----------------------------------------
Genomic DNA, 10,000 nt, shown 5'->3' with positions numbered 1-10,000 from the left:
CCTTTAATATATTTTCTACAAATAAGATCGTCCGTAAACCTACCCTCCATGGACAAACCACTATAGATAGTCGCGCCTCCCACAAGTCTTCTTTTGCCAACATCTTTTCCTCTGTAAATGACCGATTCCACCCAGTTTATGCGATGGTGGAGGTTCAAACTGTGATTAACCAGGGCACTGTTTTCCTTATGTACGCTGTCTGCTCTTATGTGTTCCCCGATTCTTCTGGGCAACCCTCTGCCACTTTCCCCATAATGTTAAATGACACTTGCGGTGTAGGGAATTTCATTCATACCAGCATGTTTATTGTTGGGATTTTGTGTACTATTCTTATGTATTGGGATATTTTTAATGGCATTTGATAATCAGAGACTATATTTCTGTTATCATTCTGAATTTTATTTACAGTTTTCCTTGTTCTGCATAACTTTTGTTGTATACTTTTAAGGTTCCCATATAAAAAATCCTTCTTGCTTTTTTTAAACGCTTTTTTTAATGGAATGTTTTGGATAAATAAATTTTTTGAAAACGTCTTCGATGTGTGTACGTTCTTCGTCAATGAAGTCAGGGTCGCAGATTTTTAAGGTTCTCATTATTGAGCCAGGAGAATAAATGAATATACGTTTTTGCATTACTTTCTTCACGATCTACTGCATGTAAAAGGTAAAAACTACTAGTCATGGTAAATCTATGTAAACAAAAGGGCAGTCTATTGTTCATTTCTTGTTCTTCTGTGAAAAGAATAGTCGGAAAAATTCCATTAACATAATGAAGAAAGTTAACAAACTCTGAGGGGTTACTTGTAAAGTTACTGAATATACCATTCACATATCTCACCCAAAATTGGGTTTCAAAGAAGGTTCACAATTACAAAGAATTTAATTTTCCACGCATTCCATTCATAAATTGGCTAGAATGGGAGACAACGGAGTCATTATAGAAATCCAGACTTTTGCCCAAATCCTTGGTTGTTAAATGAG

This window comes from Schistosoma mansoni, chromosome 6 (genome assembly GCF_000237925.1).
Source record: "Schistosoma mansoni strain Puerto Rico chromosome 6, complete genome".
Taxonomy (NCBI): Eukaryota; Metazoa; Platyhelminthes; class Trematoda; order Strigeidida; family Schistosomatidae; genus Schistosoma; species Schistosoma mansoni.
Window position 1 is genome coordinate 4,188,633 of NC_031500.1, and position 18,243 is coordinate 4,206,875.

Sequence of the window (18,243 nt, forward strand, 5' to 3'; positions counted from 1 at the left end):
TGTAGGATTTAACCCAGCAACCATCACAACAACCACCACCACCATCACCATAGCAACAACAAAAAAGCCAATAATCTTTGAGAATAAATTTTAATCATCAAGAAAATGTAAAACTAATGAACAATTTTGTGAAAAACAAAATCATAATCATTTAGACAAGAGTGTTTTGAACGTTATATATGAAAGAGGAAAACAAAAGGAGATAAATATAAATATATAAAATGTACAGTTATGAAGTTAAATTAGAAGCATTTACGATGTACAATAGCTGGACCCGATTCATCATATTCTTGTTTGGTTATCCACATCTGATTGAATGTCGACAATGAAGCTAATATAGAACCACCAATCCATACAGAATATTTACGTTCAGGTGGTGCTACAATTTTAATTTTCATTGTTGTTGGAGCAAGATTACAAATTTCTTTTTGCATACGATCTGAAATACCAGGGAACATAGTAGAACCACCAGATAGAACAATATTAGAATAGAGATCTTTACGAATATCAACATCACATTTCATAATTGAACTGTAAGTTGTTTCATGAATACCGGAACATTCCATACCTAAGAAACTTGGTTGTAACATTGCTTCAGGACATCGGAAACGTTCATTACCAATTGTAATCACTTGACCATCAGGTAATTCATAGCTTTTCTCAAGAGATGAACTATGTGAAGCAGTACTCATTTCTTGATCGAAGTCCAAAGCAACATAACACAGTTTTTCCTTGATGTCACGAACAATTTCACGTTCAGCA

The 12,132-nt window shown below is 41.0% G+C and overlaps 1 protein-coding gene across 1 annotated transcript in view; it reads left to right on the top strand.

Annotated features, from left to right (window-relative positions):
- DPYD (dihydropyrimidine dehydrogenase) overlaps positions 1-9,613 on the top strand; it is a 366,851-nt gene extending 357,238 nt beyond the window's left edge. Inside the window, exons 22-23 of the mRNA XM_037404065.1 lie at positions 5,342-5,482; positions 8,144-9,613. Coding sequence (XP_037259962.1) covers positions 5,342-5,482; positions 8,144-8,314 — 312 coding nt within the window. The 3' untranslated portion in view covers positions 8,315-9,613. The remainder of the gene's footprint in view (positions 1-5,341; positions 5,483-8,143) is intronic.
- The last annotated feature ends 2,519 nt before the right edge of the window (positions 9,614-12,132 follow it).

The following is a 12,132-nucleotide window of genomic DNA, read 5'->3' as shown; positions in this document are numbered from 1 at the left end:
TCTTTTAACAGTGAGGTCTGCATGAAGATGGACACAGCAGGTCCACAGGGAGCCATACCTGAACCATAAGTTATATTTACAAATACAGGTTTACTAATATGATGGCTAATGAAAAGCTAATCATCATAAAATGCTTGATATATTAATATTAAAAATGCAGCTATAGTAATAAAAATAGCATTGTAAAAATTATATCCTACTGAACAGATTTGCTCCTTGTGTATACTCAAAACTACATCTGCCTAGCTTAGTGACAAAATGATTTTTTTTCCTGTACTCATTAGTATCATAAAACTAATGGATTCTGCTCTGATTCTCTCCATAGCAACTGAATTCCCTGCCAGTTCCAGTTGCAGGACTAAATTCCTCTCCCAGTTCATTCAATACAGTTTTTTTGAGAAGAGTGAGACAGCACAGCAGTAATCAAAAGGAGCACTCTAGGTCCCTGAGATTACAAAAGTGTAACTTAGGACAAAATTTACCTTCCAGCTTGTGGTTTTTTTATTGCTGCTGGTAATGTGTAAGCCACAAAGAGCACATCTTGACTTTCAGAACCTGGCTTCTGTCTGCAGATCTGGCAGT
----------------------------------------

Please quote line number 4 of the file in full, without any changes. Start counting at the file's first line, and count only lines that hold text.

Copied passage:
Source record: "Schistosoma mansoni strain Puerto Rico chromosome 6, complete genome".